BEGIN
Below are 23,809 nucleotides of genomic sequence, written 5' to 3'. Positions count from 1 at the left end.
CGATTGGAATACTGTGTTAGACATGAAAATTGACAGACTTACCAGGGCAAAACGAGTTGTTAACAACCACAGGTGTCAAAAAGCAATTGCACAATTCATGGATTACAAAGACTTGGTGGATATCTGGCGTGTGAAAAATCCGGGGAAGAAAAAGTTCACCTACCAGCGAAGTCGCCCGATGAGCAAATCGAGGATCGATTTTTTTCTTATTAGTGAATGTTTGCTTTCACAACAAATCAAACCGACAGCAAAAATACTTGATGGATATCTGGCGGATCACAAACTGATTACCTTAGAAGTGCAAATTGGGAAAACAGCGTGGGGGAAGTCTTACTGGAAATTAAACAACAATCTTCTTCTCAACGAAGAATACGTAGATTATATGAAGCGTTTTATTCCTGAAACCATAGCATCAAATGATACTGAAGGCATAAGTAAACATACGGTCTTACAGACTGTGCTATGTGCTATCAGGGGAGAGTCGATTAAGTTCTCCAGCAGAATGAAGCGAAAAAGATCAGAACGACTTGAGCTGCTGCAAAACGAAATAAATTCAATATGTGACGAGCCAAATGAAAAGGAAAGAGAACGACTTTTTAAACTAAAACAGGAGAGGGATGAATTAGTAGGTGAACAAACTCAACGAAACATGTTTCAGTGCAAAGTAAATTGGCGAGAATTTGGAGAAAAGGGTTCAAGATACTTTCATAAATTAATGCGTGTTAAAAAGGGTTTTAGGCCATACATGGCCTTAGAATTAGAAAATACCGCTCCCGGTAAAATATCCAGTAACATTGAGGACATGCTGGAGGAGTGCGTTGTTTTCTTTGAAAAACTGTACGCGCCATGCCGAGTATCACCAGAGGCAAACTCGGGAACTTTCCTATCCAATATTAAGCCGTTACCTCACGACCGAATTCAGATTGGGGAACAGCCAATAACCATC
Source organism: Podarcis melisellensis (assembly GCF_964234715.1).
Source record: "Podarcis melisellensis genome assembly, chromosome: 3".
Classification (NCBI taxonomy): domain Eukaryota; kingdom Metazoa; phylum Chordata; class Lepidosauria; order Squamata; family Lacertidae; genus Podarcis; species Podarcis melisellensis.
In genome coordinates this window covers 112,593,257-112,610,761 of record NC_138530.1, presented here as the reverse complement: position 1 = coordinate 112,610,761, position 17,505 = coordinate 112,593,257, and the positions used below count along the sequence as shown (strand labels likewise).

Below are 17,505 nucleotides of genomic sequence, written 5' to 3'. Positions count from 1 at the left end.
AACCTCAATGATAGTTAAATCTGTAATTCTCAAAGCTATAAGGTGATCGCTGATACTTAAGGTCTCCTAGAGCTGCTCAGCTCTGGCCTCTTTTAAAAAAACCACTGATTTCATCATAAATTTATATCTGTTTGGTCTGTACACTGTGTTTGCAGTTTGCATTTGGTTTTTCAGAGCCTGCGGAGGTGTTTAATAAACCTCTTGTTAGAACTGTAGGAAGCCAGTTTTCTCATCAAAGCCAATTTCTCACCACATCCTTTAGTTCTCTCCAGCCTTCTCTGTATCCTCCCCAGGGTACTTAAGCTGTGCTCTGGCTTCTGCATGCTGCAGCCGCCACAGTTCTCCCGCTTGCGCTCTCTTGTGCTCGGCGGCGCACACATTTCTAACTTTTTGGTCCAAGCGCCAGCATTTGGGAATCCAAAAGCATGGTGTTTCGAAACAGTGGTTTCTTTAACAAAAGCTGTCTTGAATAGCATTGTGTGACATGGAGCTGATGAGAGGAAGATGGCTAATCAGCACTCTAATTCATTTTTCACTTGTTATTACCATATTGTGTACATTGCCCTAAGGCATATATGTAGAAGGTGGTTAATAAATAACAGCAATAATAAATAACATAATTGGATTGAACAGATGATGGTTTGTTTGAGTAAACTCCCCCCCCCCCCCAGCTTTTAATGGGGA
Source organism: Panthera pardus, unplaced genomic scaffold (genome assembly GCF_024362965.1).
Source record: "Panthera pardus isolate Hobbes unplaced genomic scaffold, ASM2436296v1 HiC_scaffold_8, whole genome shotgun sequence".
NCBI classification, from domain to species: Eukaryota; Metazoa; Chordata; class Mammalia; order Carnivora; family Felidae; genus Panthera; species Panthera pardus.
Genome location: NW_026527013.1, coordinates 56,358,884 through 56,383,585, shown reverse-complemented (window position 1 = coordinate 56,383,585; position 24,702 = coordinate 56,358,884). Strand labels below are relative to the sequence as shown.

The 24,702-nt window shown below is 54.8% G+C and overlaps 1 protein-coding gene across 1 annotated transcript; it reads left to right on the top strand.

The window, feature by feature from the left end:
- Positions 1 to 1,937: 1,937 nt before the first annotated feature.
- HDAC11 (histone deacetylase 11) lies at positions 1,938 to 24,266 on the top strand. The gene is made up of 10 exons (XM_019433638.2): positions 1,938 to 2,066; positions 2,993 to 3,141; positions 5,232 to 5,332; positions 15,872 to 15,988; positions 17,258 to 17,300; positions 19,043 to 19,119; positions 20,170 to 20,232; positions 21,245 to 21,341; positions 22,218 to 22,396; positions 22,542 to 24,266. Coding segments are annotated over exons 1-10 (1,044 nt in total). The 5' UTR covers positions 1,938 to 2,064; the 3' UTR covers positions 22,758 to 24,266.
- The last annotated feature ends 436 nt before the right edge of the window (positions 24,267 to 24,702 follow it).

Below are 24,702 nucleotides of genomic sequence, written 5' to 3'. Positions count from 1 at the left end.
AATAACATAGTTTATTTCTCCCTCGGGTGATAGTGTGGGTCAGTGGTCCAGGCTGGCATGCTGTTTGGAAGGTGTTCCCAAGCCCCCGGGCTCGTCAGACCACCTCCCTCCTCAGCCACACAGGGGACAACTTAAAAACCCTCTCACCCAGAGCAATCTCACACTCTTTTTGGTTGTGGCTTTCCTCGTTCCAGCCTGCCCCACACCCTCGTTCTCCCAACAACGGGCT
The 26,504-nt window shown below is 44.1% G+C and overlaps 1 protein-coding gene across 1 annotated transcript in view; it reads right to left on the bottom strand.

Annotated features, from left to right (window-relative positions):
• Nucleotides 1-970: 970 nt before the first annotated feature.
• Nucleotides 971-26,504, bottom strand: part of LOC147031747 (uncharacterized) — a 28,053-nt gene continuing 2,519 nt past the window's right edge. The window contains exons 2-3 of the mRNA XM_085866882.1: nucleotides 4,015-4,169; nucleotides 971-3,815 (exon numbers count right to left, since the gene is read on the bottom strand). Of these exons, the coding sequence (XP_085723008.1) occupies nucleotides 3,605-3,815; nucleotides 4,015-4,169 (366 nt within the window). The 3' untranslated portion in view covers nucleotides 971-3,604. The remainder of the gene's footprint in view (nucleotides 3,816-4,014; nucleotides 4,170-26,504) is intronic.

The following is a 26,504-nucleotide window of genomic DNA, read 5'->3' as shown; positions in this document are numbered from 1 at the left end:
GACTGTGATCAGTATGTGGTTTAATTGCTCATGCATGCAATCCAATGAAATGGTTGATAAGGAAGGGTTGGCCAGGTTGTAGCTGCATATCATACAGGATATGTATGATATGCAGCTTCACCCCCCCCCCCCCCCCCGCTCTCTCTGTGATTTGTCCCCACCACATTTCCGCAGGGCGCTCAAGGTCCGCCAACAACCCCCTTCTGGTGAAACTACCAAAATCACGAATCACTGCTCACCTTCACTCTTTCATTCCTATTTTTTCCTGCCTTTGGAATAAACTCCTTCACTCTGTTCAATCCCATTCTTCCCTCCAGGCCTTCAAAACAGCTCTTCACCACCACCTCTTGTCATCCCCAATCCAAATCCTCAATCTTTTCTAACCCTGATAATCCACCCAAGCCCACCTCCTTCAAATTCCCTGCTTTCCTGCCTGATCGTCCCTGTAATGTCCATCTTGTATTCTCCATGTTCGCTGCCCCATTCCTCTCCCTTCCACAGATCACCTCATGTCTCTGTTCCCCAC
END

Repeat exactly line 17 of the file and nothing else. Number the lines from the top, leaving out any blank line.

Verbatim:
- The last annotated feature ends 436 nt before the right edge of the window (positions 24,267 to 24,702 follow it).